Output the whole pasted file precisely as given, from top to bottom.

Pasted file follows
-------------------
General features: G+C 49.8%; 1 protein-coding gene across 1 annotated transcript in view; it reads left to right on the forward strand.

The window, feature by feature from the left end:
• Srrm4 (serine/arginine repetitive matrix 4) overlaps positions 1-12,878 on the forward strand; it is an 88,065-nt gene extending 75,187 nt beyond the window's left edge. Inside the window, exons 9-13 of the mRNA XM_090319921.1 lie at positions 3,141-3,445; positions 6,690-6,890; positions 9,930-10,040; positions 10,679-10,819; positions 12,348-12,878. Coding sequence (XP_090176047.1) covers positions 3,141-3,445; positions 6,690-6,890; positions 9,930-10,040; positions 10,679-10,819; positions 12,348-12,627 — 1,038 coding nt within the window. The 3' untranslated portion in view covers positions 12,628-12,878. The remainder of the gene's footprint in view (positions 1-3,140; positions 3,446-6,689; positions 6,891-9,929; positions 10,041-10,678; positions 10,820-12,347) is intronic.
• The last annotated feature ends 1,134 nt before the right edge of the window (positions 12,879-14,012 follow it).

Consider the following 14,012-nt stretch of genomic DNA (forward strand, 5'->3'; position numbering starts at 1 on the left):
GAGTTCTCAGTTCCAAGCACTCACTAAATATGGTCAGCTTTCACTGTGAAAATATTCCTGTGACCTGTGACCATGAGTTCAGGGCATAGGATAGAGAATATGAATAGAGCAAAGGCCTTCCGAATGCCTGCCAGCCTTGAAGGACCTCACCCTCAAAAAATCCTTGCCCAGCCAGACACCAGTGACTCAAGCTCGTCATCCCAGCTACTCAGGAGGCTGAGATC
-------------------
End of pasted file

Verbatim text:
General features: G+C 49.8%; 1 protein-coding gene across 1 annotated transcript in view; it reads left to right on the forward strand.

The window, feature by feature from the left end:
• Srrm4 (serine/arginine repetitive matrix 4) overlaps positions 1-12,878 on the forward strand; it is an 88,065-nt gene extending 75,187 nt beyond the window's left edge. Inside the window, exons 9-13 of the mRNA XM_090319921.1 lie at positions 3,141-3,445; positions 6,690-6,890; positions 9,930-10,040; positions 10,679-10,819; positions 12,348-12,878. Coding sequence (XP_090176047.1) covers positions 3,141-3,445; positions 6,690-6,890; positions 9,930-10,040; positions 10,679-10,819; positions 12,348-12,627 — 1,038 coding nt within the window. The 3' untranslated portion in view covers positions 12,628-12,878. The remainder of the gene's footprint in view (positions 1-3,140; positions 3,446-6,689; positions 6,891-9,929; positions 10,041-10,678; positions 10,820-12,347) is intronic.
• The last annotated feature ends 1,134 nt before the right edge of the window (positions 12,879-14,012 follow it).

Consider the following 14,012-nt stretch of genomic DNA (forward strand, 5'->3'; position numbering starts at 1 on the left):
GAGTTCTCAGTTCCAAGCACTCACTAAATATGGTCAGCTTTCACTGTGAAAATATTCCTGTGACCTGTGACCATGAGTTCAGGGCATAGGATAGAGAATATGAATAGAGCAAAGGCCTTCCGAATGCCTGCCAGCCTTGAAGGACCTCACCCTCAAAAAATCCTTGCCCAGCCAGACACCAGTGACTCAAGCTCGTCATCCCAGCTACTCAGGAGGCTGAGATC